A panel of officers and citizens, as well as accountability experts, concluded Tuesday that the Seattle Police Department must “offer an honest, public apology” to those who protested after the Minneapolis Police Department killed George Floyd.
The Seattle Times reported that the Office of Inspector Review Panel, in its final and fourth review of the Seattle Police response to the months of protests for racial equality, found that officers and commanders failed to distinguish between the thousands of protesters exercising First Amendment rights, and the few troublemakers.
The panelists — which included community members, proponents of police accountability, as well as police officers and commanding officers — acknowledged that many people have a “longstanding fear and trauma” of law enforcement because of racism and discrimination in the department.
Seattle Inspector General Lisa Judge stated that the police actions which caused the protests as well as inability by the police department and city to “immediately craft specificized responses to peaceful protesters’ needs while addressing threats against public order and security” have “deep and long-lasting” effects.
The report stated that a public apology by the Police Department could be an important step towards building trust between the police and the Seattle community.
The department responded by referring to a public letter written in 2021 by Chief Adrian Diaz. In it, he apologized “sincerely” to anyone who lost faith in the police or was hurt. He apologized to “members of the community as well as the department who bear the emotional and physical scars” from the 2020 protests.
Diaz wrote: “Reform is about accepting responsibility, learning from experience and always striving to improve.”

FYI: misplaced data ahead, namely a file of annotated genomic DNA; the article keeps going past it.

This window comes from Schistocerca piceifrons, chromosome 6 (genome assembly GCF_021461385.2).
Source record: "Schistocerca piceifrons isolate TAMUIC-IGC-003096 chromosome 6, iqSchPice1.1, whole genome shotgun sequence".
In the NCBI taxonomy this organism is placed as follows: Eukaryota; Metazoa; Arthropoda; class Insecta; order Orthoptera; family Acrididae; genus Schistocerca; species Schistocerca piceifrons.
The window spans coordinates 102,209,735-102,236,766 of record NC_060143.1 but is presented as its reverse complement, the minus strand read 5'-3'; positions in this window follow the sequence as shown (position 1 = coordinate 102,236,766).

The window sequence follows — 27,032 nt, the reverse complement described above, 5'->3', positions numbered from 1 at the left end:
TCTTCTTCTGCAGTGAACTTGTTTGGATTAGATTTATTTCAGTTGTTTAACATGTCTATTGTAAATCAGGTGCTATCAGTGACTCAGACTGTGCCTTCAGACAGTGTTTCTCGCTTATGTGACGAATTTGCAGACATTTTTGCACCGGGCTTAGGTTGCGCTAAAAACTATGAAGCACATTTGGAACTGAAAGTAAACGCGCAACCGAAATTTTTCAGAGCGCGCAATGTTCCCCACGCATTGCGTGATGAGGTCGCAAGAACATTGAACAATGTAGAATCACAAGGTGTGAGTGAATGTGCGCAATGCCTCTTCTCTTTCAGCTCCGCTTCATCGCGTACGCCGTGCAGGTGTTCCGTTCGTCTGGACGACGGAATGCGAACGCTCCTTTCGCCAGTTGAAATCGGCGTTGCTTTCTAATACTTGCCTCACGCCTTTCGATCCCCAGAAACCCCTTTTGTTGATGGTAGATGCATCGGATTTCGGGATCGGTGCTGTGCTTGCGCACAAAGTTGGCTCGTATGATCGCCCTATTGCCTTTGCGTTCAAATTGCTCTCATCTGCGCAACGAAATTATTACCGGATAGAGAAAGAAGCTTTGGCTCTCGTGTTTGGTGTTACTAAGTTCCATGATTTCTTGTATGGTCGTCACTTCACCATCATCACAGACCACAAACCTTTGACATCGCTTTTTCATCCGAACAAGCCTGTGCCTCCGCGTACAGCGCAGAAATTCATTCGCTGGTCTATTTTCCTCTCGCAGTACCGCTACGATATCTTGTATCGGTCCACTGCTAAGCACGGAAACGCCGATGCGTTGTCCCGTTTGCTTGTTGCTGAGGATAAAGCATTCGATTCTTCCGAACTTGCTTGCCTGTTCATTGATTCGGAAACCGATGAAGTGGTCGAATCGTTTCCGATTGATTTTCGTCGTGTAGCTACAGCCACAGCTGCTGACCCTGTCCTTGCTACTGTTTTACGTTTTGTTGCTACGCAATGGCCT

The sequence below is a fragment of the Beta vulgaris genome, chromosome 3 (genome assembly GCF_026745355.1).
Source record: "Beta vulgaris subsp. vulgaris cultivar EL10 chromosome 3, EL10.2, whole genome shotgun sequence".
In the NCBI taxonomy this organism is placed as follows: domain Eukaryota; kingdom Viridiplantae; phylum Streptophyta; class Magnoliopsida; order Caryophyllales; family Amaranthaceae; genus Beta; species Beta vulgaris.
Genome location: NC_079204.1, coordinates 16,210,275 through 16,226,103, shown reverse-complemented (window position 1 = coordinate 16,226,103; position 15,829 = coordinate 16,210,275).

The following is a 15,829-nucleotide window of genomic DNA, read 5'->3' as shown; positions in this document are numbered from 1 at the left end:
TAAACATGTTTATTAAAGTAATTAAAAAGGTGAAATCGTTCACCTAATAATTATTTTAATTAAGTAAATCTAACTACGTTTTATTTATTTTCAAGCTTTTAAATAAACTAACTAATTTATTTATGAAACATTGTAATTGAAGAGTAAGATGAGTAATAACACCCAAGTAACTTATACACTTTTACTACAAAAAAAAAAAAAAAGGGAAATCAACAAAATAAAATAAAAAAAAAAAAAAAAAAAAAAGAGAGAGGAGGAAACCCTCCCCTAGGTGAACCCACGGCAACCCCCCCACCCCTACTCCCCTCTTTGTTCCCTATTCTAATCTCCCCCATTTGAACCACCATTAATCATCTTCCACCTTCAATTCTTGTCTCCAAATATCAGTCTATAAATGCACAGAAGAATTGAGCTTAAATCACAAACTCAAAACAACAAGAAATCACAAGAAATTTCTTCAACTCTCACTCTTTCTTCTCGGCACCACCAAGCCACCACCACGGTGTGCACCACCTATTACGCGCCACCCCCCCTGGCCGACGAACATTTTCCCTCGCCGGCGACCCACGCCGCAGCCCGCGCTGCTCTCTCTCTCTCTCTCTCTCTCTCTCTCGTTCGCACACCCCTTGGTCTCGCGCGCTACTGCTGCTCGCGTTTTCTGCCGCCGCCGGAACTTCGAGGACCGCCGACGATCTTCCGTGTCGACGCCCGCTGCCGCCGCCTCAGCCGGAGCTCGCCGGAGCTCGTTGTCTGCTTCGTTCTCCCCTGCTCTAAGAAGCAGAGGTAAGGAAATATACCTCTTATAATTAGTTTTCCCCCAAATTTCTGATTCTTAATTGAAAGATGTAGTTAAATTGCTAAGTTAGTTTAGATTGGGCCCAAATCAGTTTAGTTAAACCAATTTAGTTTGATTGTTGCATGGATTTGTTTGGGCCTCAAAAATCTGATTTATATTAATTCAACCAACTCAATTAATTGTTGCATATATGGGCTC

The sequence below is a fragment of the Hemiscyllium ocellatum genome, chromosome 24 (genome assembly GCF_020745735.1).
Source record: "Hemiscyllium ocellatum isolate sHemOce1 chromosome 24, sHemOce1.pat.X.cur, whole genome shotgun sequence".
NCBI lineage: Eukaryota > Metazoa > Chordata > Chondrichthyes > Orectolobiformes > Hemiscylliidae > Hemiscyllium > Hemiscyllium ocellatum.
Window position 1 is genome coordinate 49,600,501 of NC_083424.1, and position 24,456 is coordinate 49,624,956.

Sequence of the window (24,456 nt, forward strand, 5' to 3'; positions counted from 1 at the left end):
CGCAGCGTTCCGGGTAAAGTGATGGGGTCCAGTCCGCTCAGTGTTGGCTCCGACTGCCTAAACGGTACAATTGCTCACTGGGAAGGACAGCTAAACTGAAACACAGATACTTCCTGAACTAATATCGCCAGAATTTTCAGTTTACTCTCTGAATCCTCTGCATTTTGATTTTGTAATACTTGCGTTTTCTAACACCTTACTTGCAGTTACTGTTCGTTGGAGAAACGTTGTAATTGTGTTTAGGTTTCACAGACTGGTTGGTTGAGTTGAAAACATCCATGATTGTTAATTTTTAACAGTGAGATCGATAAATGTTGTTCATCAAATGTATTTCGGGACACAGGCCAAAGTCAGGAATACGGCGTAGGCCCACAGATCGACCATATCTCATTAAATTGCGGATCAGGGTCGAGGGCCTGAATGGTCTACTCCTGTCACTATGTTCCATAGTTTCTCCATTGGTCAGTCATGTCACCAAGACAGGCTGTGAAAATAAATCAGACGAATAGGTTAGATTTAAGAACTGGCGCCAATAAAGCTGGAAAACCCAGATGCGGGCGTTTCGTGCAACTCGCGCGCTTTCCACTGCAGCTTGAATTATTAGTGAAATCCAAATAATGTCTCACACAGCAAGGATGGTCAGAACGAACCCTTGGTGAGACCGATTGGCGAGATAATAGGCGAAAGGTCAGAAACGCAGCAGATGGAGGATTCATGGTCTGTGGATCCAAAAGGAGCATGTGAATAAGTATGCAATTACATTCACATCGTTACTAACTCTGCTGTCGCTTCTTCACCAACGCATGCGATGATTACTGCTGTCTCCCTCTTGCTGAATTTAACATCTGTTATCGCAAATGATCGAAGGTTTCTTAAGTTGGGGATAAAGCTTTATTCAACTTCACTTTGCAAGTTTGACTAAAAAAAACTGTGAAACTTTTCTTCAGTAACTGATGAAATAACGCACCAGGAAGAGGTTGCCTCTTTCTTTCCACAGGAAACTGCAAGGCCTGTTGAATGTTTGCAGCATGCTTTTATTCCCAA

The department has said that it has adopted many of the recommendations made by the panel in its fourth round. These include tactics, accountability and communication, leadership, community trust-building, etc. Officials did provide specific examples.
The department wrote they were looking forward to discussions and collaboration with the city to better prepare for future events of this type.
The final review focused primarily on the response of Seattle police to two protests in September 2020 and one protest in July 2020.
The report stated that on July 25, “panelists reported what appeared to have been a ‘wholesale usage of force’ towards the crowd despite it being largely a peaceful protest.” More than 5,000 protesters were involved in the demonstration over Donald Trump’s announcement to send federal agents from Washington.
Officers pushed protesters onto themselves during a march and demonstration outside the Seattle Police Officers Guild HQ on Sept. 7, using pepper spray, “blast balls”, and their bicycles.
A bat was used to strike one officer during a march of 200 people on Sept. 23, sparked after a Kentucky grand juror decided not to indict police officers for the shooting of Breonna Taylor. Another officer then rolled his bike over a protester’s head.
The report stated that the panel had acknowledged the fact that officers were tired, stressed, and on defense after weeks of protests. All of this added tension to the streets.
According to the panel, police received inaccurate or exaggerated intelligence reports from sources such as undercover agents and the Department of Homeland Security which emphasized the presence of so-called Black Block protesters who were intent on violence.
The panel also criticised officers for their apparent intentional targeting of civil rights and journalists during certain protests.
The panel presented 139 recommendations “to prevent similar events from occurring again” to city and department officials.
The report concluded that “SPD must protect and serve community members in a way that is just, fair, and supportive.”